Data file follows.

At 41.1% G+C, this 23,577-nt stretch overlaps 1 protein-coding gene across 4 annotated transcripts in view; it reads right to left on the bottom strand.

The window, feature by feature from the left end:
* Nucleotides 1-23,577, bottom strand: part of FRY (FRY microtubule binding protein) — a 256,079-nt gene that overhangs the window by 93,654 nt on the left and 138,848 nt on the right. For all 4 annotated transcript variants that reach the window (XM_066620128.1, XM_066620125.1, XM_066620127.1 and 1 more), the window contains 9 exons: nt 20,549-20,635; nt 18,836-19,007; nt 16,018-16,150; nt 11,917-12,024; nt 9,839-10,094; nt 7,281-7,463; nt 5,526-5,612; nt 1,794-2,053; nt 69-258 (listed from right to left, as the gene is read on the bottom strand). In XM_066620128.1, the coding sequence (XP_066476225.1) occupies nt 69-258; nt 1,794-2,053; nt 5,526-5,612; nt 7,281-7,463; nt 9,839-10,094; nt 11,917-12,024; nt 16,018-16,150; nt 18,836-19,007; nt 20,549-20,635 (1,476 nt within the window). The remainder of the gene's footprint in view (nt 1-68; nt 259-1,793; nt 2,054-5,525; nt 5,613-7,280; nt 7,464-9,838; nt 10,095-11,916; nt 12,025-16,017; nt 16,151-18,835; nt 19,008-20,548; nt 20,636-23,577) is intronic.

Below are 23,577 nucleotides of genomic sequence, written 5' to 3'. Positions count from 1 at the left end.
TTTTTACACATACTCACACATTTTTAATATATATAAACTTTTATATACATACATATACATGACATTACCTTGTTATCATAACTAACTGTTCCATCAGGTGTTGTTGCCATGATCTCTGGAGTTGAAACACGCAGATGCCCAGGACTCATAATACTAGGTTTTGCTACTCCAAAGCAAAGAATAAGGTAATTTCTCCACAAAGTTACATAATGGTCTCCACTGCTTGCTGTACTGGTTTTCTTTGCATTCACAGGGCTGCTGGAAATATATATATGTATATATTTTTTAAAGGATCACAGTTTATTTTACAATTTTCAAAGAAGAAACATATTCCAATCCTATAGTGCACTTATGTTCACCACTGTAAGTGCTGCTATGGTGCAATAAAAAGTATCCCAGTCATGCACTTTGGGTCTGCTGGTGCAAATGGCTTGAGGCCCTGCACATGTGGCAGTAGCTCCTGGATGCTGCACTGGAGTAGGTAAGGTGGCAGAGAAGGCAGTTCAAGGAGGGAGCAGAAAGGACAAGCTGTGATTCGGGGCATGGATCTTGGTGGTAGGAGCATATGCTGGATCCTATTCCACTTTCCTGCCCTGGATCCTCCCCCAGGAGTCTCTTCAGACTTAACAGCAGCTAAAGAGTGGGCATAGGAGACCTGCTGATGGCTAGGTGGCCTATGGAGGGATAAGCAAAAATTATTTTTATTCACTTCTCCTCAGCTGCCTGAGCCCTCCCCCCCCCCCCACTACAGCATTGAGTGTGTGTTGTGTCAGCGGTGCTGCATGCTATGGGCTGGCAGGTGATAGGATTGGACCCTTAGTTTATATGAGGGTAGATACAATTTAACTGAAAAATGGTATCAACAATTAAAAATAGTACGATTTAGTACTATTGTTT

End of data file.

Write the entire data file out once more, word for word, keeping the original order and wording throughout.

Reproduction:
At 41.1% G+C, this 23,577-nt stretch overlaps 1 protein-coding gene across 4 annotated transcripts in view; it reads right to left on the bottom strand.

The window, feature by feature from the left end:
* Nucleotides 1-23,577, bottom strand: part of FRY (FRY microtubule binding protein) — a 256,079-nt gene that overhangs the window by 93,654 nt on the left and 138,848 nt on the right. For all 4 annotated transcript variants that reach the window (XM_066620128.1, XM_066620125.1, XM_066620127.1 and 1 more), the window contains 9 exons: nt 20,549-20,635; nt 18,836-19,007; nt 16,018-16,150; nt 11,917-12,024; nt 9,839-10,094; nt 7,281-7,463; nt 5,526-5,612; nt 1,794-2,053; nt 69-258 (listed from right to left, as the gene is read on the bottom strand). In XM_066620128.1, the coding sequence (XP_066476225.1) occupies nt 69-258; nt 1,794-2,053; nt 5,526-5,612; nt 7,281-7,463; nt 9,839-10,094; nt 11,917-12,024; nt 16,018-16,150; nt 18,836-19,007; nt 20,549-20,635 (1,476 nt within the window). The remainder of the gene's footprint in view (nt 1-68; nt 259-1,793; nt 2,054-5,525; nt 5,613-7,280; nt 7,464-9,838; nt 10,095-11,916; nt 12,025-16,017; nt 16,151-18,835; nt 19,008-20,548; nt 20,636-23,577) is intronic.

Below are 23,577 nucleotides of genomic sequence, written 5' to 3'. Positions count from 1 at the left end.
TTTTTACACATACTCACACATTTTTAATATATATAAACTTTTATATACATACATATACATGACATTACCTTGTTATCATAACTAACTGTTCCATCAGGTGTTGTTGCCATGATCTCTGGAGTTGAAACACGCAGATGCCCAGGACTCATAATACTAGGTTTTGCTACTCCAAAGCAAAGAATAAGGTAATTTCTCCACAAAGTTACATAATGGTCTCCACTGCTTGCTGTACTGGTTTTCTTTGCATTCACAGGGCTGCTGGAAATATATATATGTATATATTTTTTAAAGGATCACAGTTTATTTTACAATTTTCAAAGAAGAAACATATTCCAATCCTATAGTGCACTTATGTTCACCACTGTAAGTGCTGCTATGGTGCAATAAAAAGTATCCCAGTCATGCACTTTGGGTCTGCTGGTGCAAATGGCTTGAGGCCCTGCACATGTGGCAGTAGCTCCTGGATGCTGCACTGGAGTAGGTAAGGTGGCAGAGAAGGCAGTTCAAGGAGGGAGCAGAAAGGACAAGCTGTGATTCGGGGCATGGATCTTGGTGGTAGGAGCATATGCTGGATCCTATTCCACTTTCCTGCCCTGGATCCTCCCCCAGGAGTCTCTTCAGACTTAACAGCAGCTAAAGAGTGGGCATAGGAGACCTGCTGATGGCTAGGTGGCCTATGGAGGGATAAGCAAAAATTATTTTTATTCACTTCTCCTCAGCTGCCTGAGCCCTCCCCCCCCCCCCACTACAGCATTGAGTGTGTGTTGTGTCAGCGGTGCTGCATGCTATGGGCTGGCAGGTGATAGGATTGGACCCTTAGTTTATATGAGGGTAGATACAATTTAACTGAAAAATGGTATCAACAATTAAAAATAGTACGATTTAGTACTATTGTTT